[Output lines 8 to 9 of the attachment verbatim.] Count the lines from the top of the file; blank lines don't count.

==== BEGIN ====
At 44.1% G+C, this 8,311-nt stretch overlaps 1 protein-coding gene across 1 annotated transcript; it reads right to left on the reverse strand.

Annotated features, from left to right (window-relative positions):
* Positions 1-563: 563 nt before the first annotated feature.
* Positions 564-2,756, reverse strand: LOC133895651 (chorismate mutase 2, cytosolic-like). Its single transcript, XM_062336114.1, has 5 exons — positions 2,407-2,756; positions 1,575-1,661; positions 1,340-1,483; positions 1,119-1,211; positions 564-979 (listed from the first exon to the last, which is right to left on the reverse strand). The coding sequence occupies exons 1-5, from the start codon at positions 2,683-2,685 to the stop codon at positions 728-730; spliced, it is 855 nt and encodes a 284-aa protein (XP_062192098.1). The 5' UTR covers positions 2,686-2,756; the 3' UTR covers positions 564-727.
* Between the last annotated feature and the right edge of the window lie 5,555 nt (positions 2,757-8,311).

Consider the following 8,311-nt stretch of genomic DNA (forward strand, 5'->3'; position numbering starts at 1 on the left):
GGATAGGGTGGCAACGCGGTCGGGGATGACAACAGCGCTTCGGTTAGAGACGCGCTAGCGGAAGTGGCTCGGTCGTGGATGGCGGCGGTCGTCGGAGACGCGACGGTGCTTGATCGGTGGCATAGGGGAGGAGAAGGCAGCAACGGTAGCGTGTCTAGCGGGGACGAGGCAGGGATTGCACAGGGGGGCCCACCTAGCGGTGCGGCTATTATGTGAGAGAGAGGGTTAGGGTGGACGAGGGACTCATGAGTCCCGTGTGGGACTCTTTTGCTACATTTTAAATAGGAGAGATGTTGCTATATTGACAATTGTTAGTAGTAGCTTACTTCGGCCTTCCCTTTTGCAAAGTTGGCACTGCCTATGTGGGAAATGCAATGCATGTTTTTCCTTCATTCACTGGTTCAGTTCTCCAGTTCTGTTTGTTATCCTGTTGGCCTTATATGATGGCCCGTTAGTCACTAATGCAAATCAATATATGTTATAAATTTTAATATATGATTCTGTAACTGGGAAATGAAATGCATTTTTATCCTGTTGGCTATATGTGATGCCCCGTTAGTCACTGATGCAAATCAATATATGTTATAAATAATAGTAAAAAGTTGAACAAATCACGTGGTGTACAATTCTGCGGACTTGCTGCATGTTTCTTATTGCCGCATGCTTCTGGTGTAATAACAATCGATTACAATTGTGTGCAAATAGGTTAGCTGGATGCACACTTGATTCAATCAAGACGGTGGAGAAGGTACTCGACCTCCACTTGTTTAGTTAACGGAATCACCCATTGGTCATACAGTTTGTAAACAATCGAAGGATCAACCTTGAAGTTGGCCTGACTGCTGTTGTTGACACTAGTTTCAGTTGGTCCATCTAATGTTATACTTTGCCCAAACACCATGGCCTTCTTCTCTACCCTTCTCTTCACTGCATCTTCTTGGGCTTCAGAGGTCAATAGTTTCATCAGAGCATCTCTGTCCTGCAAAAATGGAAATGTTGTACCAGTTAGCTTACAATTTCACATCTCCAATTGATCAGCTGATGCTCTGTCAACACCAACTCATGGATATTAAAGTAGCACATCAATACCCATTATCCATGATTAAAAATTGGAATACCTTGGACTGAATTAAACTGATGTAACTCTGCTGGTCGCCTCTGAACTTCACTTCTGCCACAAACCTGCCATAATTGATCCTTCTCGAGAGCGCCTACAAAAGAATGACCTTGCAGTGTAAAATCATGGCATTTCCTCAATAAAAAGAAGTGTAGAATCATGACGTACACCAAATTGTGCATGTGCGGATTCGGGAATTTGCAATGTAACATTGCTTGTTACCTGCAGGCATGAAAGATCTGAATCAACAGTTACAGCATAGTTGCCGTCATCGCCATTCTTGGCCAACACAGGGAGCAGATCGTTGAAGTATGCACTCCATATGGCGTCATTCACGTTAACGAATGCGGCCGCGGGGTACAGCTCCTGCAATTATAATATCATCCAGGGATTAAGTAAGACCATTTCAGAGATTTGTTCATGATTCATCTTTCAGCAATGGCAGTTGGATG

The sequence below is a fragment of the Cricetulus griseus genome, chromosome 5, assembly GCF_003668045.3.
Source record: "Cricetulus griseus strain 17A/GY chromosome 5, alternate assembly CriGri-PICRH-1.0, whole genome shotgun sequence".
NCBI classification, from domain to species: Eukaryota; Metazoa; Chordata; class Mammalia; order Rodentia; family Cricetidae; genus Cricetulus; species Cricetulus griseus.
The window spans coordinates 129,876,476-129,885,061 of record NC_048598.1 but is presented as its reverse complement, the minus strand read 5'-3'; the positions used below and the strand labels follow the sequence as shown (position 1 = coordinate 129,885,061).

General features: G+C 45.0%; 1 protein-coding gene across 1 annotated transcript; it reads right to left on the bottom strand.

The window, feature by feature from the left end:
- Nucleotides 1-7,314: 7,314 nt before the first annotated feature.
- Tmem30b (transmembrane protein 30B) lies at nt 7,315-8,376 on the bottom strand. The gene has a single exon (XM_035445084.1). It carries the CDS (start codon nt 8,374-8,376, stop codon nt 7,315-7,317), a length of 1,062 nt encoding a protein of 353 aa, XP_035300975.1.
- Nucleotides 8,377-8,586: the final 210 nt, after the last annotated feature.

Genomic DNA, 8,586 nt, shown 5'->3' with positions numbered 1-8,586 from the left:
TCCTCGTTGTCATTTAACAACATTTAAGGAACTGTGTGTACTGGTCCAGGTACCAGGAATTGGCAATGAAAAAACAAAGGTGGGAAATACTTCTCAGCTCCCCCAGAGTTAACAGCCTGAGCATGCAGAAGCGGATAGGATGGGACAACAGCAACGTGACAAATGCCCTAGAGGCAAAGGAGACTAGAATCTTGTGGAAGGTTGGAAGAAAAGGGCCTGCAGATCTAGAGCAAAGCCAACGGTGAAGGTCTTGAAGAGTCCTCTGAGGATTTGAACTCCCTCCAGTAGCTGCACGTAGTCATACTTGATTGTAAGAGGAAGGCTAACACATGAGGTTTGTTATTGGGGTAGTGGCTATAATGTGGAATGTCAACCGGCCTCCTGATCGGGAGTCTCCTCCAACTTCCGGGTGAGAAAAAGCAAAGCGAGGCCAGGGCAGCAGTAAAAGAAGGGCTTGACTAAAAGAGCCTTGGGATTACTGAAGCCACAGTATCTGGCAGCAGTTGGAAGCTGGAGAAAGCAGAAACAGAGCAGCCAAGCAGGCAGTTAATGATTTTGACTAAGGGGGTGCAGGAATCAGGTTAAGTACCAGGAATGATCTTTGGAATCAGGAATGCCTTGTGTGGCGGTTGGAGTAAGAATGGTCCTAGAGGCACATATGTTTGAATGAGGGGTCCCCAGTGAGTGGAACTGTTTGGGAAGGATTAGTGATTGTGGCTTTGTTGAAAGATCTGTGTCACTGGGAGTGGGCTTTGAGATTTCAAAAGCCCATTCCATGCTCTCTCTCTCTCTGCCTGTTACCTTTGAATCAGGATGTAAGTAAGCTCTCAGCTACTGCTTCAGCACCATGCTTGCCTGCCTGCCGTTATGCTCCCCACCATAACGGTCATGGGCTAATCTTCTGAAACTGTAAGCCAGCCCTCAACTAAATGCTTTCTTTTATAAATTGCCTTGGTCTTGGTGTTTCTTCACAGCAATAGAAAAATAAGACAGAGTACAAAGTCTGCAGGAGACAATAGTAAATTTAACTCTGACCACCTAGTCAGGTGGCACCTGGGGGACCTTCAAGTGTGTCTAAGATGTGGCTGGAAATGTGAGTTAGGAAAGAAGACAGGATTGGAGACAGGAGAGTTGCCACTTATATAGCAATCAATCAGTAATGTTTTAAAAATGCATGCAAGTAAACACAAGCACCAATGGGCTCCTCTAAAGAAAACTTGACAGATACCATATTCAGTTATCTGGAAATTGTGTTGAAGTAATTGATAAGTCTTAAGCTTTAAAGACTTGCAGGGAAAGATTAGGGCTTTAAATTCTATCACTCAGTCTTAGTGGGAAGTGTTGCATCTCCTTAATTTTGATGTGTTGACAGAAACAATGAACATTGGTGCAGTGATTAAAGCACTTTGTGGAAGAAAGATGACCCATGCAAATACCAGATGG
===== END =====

The sequence below is a fragment of the Cricetulus griseus genome, chromosome 5, assembly GCF_003668045.3.
Source record: "Cricetulus griseus strain 17A/GY chromosome 5, alternate assembly CriGri-PICRH-1.0, whole genome shotgun sequence".